5. Diana, this is out of context for today's post by you, but Louis R. asked me to repost this comment I made on Facebook on 9/1 that listed some of the questions I had about IH's construction. Here it is:

    Oh, dear, I just lost a very long post because Facebook froze up on me, so here I go again! I, too, would love to hear from the guys out there who are interested in IH from the more practical perspective of small house design and construction. I’m in awe of people who know how to build things and I’d love to hear more about how they feel about what they have discovered about their own building styles and their inner focus while they work as they have learned more about the philosophy behind the construction of IH. From Diana I would be interested in learning more about the following things:
    • how she and Michael planned the construction of IH. Did they use an architect to help them draw up the plans so they knew what kind of materials to buy and how much?
    • The dimensions of the kitchen, bathroom and office.
    • How they managed the plumbing in the bathroom for the toilet and shower head. Is it a composting toilet?
    • Whether the chests in the main room are antiques.
    • Whether the kitchen cupboards were custom-made. (It looks like they might have been because the depth of the countertop doesn’t look like a standard size
    • What’s on the wall directly behind where Diana sat at the desk
    • How long it took for the actual construction of IH
    • Whether the floor got cold in the winter
    • Whether they stored their out-of-season clothing in the outside shed or in Michael’s tailoring studio
    • Where they got the terrific standing candlestick holder next to the chair (it looks like it came from a church)
    • Whether they would like to replicate IH somewhere else or start with a new design, perhaps to better accommodate them as they age (I’m thinkin’ stairs instead of a ladder here!)
    • How Michael proposed to Diana and what their wedding ceremony was like
    • How it was like for Diana as a teenager trying to cope both with puberty and with being so very different from other teenagers
    As you can see, there’s no end to the fun things my mind can dream up if asked!

    1. Oh, I have another question too. Diana, how have you transported the ashes when you've gone away from Innermost House--and how are they put back into a new fireplace. Do you put them in layer by layer and pat them down? (I want to save my ashes this year.) Thanks so much for your advise on this.

    2. I wondered if Diana carried the flame from the fireplace from one home to the next to express the continuity of IH.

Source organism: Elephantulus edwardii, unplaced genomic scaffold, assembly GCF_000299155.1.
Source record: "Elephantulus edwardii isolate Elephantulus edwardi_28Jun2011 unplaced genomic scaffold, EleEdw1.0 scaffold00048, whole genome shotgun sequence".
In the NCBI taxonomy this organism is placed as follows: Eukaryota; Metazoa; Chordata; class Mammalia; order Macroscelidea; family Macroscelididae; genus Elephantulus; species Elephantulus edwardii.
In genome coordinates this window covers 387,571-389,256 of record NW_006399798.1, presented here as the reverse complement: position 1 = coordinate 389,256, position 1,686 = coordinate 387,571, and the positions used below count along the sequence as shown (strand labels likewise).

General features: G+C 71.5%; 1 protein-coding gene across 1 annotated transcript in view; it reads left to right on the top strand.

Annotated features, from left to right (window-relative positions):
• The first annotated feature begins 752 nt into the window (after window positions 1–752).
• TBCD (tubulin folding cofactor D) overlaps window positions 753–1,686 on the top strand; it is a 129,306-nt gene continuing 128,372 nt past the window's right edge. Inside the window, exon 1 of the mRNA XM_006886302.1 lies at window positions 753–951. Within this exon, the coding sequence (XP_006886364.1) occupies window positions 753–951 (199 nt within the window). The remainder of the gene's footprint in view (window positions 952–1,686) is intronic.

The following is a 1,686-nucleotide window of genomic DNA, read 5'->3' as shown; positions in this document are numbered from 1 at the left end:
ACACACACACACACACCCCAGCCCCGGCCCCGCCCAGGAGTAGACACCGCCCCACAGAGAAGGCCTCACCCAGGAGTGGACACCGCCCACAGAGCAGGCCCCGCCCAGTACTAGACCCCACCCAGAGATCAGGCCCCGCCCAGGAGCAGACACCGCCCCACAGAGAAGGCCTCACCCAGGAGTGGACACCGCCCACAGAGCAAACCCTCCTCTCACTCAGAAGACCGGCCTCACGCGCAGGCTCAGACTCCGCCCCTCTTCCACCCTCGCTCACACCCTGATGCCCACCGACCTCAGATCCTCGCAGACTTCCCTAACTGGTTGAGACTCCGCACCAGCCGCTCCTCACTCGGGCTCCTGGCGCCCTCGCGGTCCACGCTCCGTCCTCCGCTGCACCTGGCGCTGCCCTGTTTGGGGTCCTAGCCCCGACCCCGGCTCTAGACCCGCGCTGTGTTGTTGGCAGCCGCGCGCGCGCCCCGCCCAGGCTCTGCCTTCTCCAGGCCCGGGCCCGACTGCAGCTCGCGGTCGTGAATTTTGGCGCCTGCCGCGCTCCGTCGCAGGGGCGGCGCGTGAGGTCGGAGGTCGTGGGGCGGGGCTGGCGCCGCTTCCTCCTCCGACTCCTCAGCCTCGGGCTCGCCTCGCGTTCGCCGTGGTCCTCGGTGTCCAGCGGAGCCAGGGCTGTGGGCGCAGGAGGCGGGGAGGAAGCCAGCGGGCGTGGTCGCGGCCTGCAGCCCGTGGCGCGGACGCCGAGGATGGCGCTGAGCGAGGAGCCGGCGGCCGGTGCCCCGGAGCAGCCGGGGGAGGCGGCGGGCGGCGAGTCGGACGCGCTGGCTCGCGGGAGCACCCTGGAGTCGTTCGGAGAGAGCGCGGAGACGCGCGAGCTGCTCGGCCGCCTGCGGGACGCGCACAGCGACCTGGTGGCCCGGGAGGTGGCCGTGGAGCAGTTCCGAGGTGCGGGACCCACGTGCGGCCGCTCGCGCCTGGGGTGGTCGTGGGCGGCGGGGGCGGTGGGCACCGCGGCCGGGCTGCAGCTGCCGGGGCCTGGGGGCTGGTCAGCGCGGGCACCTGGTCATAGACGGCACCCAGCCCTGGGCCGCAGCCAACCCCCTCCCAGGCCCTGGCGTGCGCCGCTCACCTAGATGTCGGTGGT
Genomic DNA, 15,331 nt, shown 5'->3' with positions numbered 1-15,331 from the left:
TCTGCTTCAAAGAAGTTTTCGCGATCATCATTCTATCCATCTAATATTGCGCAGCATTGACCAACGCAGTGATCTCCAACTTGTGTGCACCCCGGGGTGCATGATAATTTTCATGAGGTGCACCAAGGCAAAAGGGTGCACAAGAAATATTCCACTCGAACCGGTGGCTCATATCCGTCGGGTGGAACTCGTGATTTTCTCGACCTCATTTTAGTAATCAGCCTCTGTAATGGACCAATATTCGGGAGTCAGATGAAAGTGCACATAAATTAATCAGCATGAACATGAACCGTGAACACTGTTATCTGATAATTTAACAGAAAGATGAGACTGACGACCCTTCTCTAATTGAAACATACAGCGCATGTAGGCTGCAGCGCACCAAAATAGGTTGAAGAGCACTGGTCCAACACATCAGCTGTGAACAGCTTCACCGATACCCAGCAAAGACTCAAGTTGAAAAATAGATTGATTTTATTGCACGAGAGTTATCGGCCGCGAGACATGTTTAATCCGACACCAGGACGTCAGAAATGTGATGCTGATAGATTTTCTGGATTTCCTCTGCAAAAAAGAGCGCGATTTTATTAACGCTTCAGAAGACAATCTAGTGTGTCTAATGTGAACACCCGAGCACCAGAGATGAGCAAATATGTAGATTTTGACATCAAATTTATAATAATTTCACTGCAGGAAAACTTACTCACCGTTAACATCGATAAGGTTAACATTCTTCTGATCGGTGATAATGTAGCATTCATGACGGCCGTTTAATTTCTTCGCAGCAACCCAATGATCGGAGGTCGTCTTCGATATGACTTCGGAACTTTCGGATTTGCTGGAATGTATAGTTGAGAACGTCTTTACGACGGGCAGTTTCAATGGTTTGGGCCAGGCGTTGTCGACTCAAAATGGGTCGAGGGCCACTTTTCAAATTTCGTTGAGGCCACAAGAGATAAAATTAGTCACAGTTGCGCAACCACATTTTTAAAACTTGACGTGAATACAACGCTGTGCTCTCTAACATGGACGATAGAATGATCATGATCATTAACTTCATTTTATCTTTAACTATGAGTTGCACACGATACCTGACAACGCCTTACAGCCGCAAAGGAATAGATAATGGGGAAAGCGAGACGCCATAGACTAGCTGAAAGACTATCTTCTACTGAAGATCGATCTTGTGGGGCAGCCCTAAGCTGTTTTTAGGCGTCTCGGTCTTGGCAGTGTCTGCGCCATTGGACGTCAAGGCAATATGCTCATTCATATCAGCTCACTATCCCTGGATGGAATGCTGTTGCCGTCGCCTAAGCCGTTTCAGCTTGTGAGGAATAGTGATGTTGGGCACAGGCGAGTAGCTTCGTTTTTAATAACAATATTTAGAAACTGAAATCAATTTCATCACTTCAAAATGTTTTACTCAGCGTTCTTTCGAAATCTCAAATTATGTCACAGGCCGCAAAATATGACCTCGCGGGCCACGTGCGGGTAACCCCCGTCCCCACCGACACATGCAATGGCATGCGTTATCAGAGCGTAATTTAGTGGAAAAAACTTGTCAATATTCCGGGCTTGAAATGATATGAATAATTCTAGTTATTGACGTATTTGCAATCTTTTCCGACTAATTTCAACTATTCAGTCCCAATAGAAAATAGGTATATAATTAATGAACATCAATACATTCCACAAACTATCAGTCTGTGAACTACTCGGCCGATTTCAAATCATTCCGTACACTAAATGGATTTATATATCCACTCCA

6. This amazes me Diana. And the things our friends have had to say today amaze me also. It has, perhaps, taken me most of the day, but I think I'm realizing something about my own remembering because of all of your words--and of course I knew it already, I just didn't know I knew it.

    It really wasn't until I was in my early fifties that I could tell you much about my childhood beyond the vital statistics. Before that, I had very few hilarious stories to tell about when I was a kid. It's like I wasn't even there, you know?

    You said: "It was the early atmosphere through which I saw things that made for the extraordinary shimmering I sometimes glimpsed, and what shimmered told us which way to look and how to live." And there it was. The shimmering. I followed it as a child, and even had a friend there, in the shimmering. He always LAUGHED and I know I was never really an unhappy child ever, though like you, I seemingly had to be "told" to smile. I clammed up to defend my little self. But I think I was merely intensely focused upon and informed by the shimmering world of my inner experience. To this day, if I'm doing something and you want my attention, you must touch me. I won't know you're speaking to me otherwise.

    Then you said: "I am no more content with what lies wholly beyond me than with what lies only within me. It is and is not above me. It is and is not within me—though I feel a harmony between the above and within. It is among us. I am amidst it." This almost ties it up with a bow for me and serves perhaps as an explanation for my refractory stubbornness about all things pertaining to the un-shimmering aspects of what is called "real life". My memory is not of the past. I am AMIDST it! Of course I am. A short breeze blows the thin curtain to the side sometimes and there something shimmers and my friend laughs. (And the crickets chirp, Ember!) The light remains always among us, showing us which way to look and how to live.

    Yes, I too thought that there was something in everything that was missing, but I see that many of us here have simply clung to that one needful, shimmering, and simple thing that we came to this planet with. Little else is amusing against it's light because we remember.

    I have also, like you, resisted what is passing for success these days and associated it with great loss and waste. It seems to me that everyone is throwing themselves away with it all. Indeed, this has not made me a wealthy person in this world and I am soon to be set adrift in it. Shall I let go of my one needful thing--the thing that has cared for me all of my days? Or shall I laugh with my friend? It seems I may already be a ROARING success at whatever the heck in this world I am. Boob though I may be...

  7. I have sometimes questioned whether my memories are real or not. Was I really remembering something, or was I remembering a story I heard about myself. Or was it a photograph I saw of when I was very young and I have imagined a story around it. Or is it a combination of all this. I have a photo of myself on a tricycle with my great uncle behind me. I thought I would be too young to remember this time. But the things I remember are the physical - of him pressing his fingers on my head, and of me trying to pedal fast to get away from him! You can't get that from a photo.